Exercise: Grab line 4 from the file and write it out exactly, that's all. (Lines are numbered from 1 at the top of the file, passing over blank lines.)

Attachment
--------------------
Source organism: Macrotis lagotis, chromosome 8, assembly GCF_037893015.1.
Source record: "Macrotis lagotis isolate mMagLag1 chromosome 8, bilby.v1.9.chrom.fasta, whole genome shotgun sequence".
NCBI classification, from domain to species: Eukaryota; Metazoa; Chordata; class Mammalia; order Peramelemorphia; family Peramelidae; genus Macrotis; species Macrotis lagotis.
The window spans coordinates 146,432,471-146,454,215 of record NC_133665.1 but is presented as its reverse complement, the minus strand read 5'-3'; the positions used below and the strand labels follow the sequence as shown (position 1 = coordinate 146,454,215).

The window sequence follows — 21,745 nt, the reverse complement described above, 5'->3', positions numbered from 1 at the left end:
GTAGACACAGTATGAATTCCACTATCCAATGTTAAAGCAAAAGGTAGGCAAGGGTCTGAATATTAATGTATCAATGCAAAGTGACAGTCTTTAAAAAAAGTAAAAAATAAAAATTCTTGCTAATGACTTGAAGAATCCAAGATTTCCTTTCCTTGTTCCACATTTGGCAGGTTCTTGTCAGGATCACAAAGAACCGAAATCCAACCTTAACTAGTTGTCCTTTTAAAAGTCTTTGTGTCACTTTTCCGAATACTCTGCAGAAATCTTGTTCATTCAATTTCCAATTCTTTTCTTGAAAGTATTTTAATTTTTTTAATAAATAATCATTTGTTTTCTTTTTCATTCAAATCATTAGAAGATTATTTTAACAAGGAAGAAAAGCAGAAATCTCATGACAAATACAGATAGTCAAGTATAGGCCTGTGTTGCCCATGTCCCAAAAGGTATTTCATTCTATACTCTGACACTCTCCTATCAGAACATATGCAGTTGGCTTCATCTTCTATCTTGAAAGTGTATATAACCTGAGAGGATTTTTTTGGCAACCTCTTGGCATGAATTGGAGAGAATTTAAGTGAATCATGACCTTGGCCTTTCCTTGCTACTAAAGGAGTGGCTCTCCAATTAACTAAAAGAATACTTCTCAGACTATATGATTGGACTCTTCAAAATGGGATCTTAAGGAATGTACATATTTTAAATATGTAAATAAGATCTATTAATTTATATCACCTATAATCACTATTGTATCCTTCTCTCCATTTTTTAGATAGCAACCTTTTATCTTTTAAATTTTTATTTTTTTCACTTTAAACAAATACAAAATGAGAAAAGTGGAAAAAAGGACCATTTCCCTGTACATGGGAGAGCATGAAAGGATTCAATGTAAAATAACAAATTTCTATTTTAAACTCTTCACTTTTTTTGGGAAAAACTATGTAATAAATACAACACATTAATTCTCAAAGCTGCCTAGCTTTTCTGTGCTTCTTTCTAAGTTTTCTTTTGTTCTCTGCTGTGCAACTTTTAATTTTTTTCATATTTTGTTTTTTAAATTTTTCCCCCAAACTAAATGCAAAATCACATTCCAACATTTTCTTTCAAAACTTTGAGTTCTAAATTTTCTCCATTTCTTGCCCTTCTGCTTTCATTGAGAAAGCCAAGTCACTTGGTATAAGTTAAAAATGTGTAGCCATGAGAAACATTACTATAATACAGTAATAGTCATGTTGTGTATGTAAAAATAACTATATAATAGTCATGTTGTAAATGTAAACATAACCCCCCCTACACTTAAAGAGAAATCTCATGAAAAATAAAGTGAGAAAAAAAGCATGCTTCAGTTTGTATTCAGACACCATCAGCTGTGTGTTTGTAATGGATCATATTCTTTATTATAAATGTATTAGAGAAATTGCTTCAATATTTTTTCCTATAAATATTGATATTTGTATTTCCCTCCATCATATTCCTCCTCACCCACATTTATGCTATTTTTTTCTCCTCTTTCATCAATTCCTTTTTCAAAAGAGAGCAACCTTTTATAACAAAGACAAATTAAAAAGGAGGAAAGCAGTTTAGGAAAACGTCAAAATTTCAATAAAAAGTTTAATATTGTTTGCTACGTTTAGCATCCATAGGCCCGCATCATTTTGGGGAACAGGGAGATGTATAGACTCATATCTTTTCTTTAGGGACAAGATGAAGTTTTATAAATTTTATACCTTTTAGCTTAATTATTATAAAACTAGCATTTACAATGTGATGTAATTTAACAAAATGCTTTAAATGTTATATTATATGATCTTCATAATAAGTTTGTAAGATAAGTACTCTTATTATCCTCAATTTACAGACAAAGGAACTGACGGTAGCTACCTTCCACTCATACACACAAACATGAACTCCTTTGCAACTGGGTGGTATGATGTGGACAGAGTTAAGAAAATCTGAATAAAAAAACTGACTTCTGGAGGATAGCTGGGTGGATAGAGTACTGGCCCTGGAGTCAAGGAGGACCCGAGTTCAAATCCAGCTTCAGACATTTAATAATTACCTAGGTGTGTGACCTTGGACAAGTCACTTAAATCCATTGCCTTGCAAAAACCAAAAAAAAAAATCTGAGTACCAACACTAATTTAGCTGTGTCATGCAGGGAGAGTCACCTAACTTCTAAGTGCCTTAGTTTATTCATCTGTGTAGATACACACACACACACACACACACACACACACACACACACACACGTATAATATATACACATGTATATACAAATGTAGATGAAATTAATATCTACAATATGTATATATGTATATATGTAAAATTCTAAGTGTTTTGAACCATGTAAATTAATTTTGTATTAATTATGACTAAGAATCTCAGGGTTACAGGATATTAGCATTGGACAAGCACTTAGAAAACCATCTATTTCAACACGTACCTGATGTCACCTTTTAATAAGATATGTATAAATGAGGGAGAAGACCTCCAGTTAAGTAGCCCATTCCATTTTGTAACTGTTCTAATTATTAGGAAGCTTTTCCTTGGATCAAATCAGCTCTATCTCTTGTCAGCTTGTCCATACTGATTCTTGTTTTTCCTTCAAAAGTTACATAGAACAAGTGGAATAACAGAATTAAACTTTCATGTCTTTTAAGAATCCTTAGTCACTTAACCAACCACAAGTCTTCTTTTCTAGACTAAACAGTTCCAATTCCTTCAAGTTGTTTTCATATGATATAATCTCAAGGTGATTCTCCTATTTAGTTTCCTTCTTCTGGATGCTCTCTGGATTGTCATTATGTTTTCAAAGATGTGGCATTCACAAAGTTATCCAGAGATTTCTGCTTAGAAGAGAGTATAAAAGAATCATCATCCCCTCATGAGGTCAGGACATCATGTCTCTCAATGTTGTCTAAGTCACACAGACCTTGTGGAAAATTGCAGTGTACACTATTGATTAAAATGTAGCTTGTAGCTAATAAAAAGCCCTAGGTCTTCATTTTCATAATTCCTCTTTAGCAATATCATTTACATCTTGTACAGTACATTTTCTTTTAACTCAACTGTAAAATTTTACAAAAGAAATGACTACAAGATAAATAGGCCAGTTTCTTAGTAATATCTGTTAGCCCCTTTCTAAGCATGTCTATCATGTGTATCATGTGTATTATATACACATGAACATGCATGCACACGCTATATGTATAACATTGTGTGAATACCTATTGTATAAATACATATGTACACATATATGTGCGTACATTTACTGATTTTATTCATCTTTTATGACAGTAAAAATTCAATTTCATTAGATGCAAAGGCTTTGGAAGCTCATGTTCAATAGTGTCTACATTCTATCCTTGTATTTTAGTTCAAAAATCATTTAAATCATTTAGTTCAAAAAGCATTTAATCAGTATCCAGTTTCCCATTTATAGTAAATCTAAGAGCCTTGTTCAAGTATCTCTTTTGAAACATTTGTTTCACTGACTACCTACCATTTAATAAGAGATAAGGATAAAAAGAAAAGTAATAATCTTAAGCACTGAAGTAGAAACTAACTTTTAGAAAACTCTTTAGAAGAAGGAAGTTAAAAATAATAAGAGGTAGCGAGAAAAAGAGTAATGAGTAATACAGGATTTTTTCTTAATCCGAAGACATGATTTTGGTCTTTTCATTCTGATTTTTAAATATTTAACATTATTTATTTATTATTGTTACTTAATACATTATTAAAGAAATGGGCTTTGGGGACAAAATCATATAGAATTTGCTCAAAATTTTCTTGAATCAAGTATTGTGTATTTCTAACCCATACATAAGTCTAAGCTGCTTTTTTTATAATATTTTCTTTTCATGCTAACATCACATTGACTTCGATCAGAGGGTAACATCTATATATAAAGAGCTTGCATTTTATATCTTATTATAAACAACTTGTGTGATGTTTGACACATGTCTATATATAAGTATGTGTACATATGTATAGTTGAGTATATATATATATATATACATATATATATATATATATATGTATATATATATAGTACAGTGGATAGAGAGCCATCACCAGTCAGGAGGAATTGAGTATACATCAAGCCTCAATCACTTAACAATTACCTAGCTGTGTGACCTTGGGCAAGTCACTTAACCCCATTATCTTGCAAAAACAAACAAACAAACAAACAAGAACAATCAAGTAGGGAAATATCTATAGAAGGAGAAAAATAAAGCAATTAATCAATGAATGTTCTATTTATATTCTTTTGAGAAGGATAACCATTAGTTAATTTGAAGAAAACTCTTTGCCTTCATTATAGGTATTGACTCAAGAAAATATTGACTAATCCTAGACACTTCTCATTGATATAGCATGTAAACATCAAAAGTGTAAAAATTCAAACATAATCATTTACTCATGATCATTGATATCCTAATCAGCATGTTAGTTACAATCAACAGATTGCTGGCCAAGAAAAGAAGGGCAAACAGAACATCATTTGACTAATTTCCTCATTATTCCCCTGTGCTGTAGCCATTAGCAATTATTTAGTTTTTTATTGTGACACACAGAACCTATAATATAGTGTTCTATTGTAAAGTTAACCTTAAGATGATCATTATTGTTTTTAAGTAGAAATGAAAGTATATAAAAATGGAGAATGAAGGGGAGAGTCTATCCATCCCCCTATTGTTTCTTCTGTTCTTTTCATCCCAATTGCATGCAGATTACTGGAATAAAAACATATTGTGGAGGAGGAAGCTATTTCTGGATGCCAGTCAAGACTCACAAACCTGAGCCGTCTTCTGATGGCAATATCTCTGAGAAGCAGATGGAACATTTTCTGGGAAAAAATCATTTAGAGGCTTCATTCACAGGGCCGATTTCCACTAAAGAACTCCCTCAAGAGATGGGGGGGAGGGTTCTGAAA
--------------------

The window spans coordinates 146,432,471-146,454,215 of record NC_133665.1 but is presented as its reverse complement, the minus strand read 5'-3'; the positions used below and the strand labels follow the sequence as shown (position 1 = coordinate 146,454,215).